PR 4810 3870 80.5%
DC 442 147 33.3%
NV 6189 1881 30.4%
FL 41790 10891 26.1%
AZ 17660 4584 26.0%
CO 14254 2901 20.4%
VA 18603 3654 19.6%
NM 6727 1304 19.4%
WY 1797 280 15.6%

More stats to come,

Ham Radio Callsign & Call Area Analysis

There was a discussion on the forums about ham radio callsigns and call areas that got me thinking about facts vs assumptions. The FCC provides the US ham radio callsign data that it uses on its ULS site as downloadable data – see . I downloaded the full data which is just under 100MB (zipped – 370MB unzipped) and using the MySQL database which is on one of the webservers I host sites on, I loaded up the relevent info.

In a quick look at the data, I cared the most about the callsign, active records, the state associated with that callsign based on the current address the FCC has on file, the FCC assumed call area based on that address and whether the callsign was systematically assigned or a vanity call. With that info I noticed that there were a few ‘states’ associated with military users such as APO/FPO so ignored those for these results. I then pulled the call area out of the callsign taking into account Alaska, Hawaii and the islands such as PR and Guam. I am now able to easily compare whether an individual’s home call area based on their address with the FCC matches the call area represented in their call sign.

I only had a little time to run some queries against the FCC data and here are the statistics:

731,258 total records ignoring military addresses
644,387 match the call area based on address vs callsign- 88% of total
86,871 don’t match the call area based on address vs callsign – 12% of total

Split of data by service code (HA = FCC assigned / HV = Vanity):
HA 645,136 (88.3% of all records)
HV 86,122 (11.7% of all records)

By service code where call areas match:
HA 573920 (88.9% of all HA records)
HV 70467 (81.8% of all HV records)

By service code where call areas don’t match:
HA 71216 (11.1% of all HA records)
HV 15655 (18.1% of all HV records)

It does show that vanity callsigns have a bit higher rate of representing a different call area then the actual address on file.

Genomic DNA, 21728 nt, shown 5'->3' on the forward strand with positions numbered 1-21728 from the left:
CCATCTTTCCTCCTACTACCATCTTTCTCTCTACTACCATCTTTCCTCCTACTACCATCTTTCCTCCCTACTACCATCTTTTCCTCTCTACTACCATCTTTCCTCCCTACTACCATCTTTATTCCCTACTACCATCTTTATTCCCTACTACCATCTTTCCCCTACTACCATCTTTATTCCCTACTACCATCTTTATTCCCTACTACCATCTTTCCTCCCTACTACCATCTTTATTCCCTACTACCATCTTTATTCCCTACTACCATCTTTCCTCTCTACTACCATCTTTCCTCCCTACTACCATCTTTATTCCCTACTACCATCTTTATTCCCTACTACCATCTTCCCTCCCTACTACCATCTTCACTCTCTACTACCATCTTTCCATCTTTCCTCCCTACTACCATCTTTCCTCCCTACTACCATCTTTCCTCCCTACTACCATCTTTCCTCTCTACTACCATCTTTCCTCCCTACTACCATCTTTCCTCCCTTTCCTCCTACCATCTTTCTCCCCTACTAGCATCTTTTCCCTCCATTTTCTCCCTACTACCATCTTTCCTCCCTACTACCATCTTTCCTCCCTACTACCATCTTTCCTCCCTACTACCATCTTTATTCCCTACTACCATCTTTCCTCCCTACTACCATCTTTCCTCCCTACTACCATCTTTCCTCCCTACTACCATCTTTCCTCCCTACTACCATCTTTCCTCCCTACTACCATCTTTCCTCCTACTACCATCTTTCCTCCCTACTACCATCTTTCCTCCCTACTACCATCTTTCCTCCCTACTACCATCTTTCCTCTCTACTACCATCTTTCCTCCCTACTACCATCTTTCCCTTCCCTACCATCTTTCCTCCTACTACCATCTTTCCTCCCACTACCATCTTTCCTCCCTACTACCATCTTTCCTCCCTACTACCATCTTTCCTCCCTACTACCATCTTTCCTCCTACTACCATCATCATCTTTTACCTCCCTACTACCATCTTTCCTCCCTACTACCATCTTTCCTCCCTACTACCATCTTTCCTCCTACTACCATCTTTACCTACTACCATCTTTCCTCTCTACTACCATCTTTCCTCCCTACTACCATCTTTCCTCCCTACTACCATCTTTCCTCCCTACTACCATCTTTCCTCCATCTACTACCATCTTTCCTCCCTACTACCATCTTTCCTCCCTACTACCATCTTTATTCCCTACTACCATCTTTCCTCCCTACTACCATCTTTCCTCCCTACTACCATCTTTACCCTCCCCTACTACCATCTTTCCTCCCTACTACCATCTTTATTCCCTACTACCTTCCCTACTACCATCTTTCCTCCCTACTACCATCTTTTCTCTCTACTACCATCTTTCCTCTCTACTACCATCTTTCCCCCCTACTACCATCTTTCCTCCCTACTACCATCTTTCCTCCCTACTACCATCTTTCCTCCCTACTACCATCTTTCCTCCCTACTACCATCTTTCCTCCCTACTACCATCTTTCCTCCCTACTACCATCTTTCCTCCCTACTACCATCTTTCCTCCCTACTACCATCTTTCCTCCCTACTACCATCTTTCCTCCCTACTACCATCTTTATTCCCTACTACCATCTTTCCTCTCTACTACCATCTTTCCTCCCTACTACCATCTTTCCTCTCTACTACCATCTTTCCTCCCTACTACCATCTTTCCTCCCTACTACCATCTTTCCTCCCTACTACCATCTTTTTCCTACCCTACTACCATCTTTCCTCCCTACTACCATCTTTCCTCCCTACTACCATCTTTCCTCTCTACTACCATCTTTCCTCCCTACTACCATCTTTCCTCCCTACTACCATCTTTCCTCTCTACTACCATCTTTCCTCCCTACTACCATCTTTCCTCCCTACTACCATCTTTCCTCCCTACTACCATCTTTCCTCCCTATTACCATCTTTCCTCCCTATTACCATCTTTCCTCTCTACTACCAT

Before I left for work I did a quick search by state and it looks like FL represents the state with the largest number of licensed ham radio operators that list their residence being in FL but don’t have a 4 call area callsign.

More to come…

APRS activity at Dayton Hamvention

Over the next few days, as a swarm of ham radio operators converge on Dayton, OH, you can monitor the APRS activity in the area. Go to the view of Dayton to see all the action. If you really want to zoom in, here’s an up close view of the arena area.

You can also view various messages being passed through at

Maybe I’ll get there next year. It would be great to meet the contesters that I’ve made so many contacts with over the past couple of years.

Sample activity from Sunday morning 5/16/10 (click to see larger view):

73 and drive safely,

Great Surprise on PSK-31

I had emailed back and forth with KJ6AMF, a ham radio operator from California, where Ray was looking to log a NJ contact on PSK-31. As I was about to head off the computer for the evening I got another email from him indicating he was on the radio if I was around and able to make a contact. I fired things up and we had an easy contact on 20m. After we finished the QSO, across the screen comes “K2DSL Dave de WD5EAE WD5EAE”. I immediately recognized the call as Stephen is the developer of Ham Radio Deluxe Utilities (HRDU) and we have exchanged emails many times. HRDU is an invaluable tool if someone uses HRD for logging.

Stephen had a great signal from Texas and we chatted for a few minutes. He indicated he hasn’t been on the radio since November so I can’t imagine a bigger coincidence then him being on for the first time after half a year off and me being on PSK-31 for the first time in a long time AND him seeing & recognizing my call on the waterfall. I’m sure glad it happened. Thanks to KJ6AMF for needing NJ and contacting me. Both KJ6AMF and WD5EAE are already confirmed on LoTW within a couple mins of both QSOs, thanks to HRDU of course!

I also have 2 new DXCC’s confirmed the past 2 days. The first was on LoTW by 9K2MU in Kuwait. I had made a SSB contact with Murtada back on April 11th and now have it confirmed. I also received a direct QSL card from YB0PAH in Indonesia for our RTTY contact during the BARTG Contest back in March. That brings my DXCC count to 157.